The Draw of the Downy Woodpecker

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Downy Woodpecker

Photo by Ron Kirschbaum

Downy Woodpecker

It’s the most wonderful time of year. My synapses are firing overtime, not at the prospect of gifts to be bought and fruitcakes to be baked. They are firing at the regular sightings out my window of our smallest woodpecker, the Downy. Now he may not be as glamorous as the Pileated and Red-bellied who tower over him and possess much more dramatic plumage. Just the same, I love our humble Downy and find my face pressed up to the window admiring him as he visits my feeder. I suspect just about everyone else in town is doing the same.

This petite black and white bird can be admired with all his shenanigans as he climbs up and down our trees in search of food. Downies eat insects, berries, seeds and suet, which many of us put out at our feeders. Like cartoon characters, they hang onto trees, boring into the bark in search of insects. Downies have many adaptations which make them especially suited to life as a woodpecker. Four toes on each foot help them to hang on to bark when they are upside down. Because woodpeckers like to peck on trees (or telephone poles or houses), the orientation of their brains within their skulls is set up to minimize injury, and the brain occupies a small space so it does not jostle around when the call to peck cannot be resisted. Furthermore, the woodpecker has a multilayered beak to absorb stress from all that hammering on hard surfaces. And, in order to catch ants, the tongue is coated with mucus, a feeling many of us remember, not so fondly, from our college days. In the spring, Downies seek out tree cavities in which to nest. Once they have found the perfect location in some dead tree, they lay two to five eggs. These will hatch into adorable woodpeckers, ready to take flight in about a month. Like all woodpeckers, the Downy’s distinctive undulating flight suits his arboreal lifestyle and adds some panache to the art of flight.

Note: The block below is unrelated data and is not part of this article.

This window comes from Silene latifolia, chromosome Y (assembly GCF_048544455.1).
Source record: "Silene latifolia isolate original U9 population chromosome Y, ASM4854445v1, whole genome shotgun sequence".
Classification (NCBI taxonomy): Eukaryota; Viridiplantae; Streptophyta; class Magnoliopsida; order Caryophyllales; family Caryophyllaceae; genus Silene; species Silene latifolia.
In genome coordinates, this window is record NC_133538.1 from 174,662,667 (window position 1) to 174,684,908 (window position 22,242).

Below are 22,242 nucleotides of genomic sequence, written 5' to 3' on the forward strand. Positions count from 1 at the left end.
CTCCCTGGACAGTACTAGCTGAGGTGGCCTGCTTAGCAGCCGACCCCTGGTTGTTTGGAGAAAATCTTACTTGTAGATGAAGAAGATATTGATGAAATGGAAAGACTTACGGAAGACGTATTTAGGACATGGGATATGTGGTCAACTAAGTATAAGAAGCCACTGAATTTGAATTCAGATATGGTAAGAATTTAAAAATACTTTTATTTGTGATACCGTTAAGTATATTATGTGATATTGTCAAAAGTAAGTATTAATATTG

Maybe the real attraction of the Downy for me is the memories he triggers. When I was a child growing up on Main Street, my parents gave me a long leash. I’d set off on my trike to visit the Smith sisters, who lived next to the Country Club. They acted glad to see me and I sure learned a lot within those walls. They were birders before it became chic, and taught me a lot about the local flocks. They’d often be making suet cakes and I could smell the bacon fat, the key ingredient in their suet, burbling on the stove as I walked in the door. Dot would point out the differences among the birds, and I’d spend an hour or so bouncing on their love seat and wrapping myself, mummy style, in their crocheted afghans before heading on my way. But I learned more than just about birds from these ladies. I learned about far away places from their stories and their stash of maps collected by their dad, Jesse Fowler Smith, who had been a missionary. I learned about the dynamics of sisterhood as I watched them operate in tandem. Their bond was magnified, as Eleanor was severely handicapped, adding layers to the attachment. Right then and there I yearned for the sister that I never had. At Dot and Eleanor’s side, I was able to learn about differences, acceptance and kindness. The birds at the feeder were just a by-product that drew me in. I wish I could thank the Smith sisters today, but for now I’ll look to the Downy and remember two gentle souls who have taken flight.

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